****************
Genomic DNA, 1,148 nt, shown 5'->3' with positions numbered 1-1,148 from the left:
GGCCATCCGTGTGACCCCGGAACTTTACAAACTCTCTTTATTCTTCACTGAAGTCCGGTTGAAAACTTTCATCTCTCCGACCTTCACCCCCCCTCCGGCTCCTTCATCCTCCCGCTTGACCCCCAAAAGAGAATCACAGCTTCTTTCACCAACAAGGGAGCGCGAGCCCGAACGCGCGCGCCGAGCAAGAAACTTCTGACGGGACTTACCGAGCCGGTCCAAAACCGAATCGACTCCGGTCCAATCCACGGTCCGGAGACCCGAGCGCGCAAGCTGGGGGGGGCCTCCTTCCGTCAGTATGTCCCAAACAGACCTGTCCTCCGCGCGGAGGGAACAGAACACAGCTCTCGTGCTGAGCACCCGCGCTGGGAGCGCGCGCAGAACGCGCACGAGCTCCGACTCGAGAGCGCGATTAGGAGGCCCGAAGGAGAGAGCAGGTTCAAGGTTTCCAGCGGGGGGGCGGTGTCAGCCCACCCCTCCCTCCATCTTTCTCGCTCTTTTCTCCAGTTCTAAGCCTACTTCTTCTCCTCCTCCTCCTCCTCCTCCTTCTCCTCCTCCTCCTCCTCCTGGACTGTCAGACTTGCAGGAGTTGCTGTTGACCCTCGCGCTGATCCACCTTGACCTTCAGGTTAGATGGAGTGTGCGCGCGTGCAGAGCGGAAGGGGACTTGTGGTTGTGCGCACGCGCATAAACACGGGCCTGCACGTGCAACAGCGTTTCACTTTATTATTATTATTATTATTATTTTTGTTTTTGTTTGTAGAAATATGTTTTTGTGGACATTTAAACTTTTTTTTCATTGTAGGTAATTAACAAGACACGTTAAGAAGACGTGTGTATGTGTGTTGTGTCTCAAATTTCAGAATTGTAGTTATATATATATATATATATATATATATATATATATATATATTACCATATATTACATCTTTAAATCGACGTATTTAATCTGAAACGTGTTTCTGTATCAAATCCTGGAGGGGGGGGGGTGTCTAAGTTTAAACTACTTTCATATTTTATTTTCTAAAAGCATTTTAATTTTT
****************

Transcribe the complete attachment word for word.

Genomic DNA, 1,148 nt, shown 5'->3' with positions numbered 1-1,148 from the left:
GGCCATCCGTGTGACCCCGGAACTTTACAAACTCTCTTTATTCTTCACTGAAGTCCGGTTGAAAACTTTCATCTCTCCGACCTTCACCCCCCCTCCGGCTCCTTCATCCTCCCGCTTGACCCCCAAAAGAGAATCACAGCTTCTTTCACCAACAAGGGAGCGCGAGCCCGAACGCGCGCGCCGAGCAAGAAACTTCTGACGGGACTTACCGAGCCGGTCCAAAACCGAATCGACTCCGGTCCAATCCACGGTCCGGAGACCCGAGCGCGCAAGCTGGGGGGGGCCTCCTTCCGTCAGTATGTCCCAAACAGACCTGTCCTCCGCGCGGAGGGAACAGAACACAGCTCTCGTGCTGAGCACCCGCGCTGGGAGCGCGCGCAGAACGCGCACGAGCTCCGACTCGAGAGCGCGATTAGGAGGCCCGAAGGAGAGAGCAGGTTCAAGGTTTCCAGCGGGGGGGCGGTGTCAGCCCACCCCTCCCTCCATCTTTCTCGCTCTTTTCTCCAGTTCTAAGCCTACTTCTTCTCCTCCTCCTCCTCCTCCTCCTTCTCCTCCTCCTCCTCCTCCTGGACTGTCAGACTTGCAGGAGTTGCTGTTGACCCTCGCGCTGATCCACCTTGACCTTCAGGTTAGATGGAGTGTGCGCGCGTGCAGAGCGGAAGGGGACTTGTGGTTGTGCGCACGCGCATAAACACGGGCCTGCACGTGCAACAGCGTTTCACTTTATTATTATTATTATTATTATTTTTGTTTTTGTTTGTAGAAATATGTTTTTGTGGACATTTAAACTTTTTTTTCATTGTAGGTAATTAACAAGACACGTTAAGAAGACGTGTGTATGTGTGTTGTGTCTCAAATTTCAGAATTGTAGTTATATATATATATATATATATATATATATATATATATATATTACCATATATTACATCTTTAAATCGACGTATTTAATCTGAAACGTGTTTCTGTATCAAATCCTGGAGGGGGGGGGGTGTCTAAGTTTAAACTACTTTCATATTTTATTTTCTAAAAGCATTTTAATTTTT